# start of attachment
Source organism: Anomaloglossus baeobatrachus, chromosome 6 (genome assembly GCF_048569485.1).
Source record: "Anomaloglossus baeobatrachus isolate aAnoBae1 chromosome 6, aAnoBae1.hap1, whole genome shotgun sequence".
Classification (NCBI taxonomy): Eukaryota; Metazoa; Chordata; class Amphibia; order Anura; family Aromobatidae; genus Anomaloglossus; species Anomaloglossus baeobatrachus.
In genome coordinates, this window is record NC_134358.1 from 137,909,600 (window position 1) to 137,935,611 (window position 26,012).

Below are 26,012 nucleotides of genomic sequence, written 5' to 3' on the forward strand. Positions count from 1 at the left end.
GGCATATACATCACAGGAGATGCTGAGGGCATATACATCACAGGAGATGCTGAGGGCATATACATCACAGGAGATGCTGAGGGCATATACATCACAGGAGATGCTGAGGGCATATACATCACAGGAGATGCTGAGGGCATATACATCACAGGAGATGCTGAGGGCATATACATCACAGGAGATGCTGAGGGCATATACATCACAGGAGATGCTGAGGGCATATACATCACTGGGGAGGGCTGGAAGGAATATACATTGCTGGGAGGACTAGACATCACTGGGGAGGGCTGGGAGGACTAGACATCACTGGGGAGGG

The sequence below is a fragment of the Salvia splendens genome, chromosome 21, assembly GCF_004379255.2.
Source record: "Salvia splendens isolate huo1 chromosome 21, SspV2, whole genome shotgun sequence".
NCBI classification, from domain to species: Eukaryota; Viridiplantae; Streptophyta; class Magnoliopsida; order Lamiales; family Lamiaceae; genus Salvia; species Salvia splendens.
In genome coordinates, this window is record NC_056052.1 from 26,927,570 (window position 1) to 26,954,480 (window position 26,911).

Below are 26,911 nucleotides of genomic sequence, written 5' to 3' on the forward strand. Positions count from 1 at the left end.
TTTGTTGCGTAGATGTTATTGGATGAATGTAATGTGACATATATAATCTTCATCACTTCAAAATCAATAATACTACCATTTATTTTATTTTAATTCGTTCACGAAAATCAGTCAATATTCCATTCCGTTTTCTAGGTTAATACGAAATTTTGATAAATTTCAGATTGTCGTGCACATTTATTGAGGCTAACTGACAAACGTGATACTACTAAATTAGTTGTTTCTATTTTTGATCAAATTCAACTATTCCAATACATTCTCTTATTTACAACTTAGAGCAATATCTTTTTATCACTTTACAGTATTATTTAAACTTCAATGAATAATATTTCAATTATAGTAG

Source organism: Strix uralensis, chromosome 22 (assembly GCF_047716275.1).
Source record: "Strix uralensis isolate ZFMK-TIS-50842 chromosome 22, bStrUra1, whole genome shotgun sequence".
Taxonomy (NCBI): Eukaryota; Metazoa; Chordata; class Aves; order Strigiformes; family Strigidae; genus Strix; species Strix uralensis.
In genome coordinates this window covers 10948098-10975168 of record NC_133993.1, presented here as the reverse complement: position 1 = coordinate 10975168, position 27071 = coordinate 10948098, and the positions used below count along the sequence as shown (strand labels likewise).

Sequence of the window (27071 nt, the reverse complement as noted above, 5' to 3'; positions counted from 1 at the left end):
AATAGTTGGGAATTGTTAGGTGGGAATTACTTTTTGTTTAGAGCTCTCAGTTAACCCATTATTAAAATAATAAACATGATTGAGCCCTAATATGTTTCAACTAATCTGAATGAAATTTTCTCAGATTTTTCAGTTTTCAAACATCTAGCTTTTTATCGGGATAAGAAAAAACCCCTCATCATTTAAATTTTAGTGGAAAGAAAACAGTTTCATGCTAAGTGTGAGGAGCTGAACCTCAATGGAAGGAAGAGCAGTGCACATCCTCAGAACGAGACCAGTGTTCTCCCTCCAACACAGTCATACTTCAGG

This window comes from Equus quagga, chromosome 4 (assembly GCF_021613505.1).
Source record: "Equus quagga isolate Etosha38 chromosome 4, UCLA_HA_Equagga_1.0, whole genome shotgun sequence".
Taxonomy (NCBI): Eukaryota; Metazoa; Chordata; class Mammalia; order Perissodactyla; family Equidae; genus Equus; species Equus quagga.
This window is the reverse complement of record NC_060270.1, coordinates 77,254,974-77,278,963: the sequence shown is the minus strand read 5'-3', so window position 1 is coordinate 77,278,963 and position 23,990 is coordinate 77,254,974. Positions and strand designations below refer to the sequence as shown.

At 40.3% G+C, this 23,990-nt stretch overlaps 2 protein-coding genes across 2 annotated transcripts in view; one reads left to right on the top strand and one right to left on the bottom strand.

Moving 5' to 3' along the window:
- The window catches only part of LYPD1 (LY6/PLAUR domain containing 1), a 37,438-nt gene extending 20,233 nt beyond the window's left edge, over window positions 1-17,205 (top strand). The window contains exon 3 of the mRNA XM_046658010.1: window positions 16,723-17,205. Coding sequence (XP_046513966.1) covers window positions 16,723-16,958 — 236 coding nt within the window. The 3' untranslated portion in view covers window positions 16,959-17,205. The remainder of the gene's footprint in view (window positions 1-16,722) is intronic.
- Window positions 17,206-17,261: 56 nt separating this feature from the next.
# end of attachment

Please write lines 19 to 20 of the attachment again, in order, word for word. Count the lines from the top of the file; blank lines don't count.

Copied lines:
This window comes from Equus quagga, chromosome 4 (assembly GCF_021613505.1).
Source record: "Equus quagga isolate Etosha38 chromosome 4, UCLA_HA_Equagga_1.0, whole genome shotgun sequence".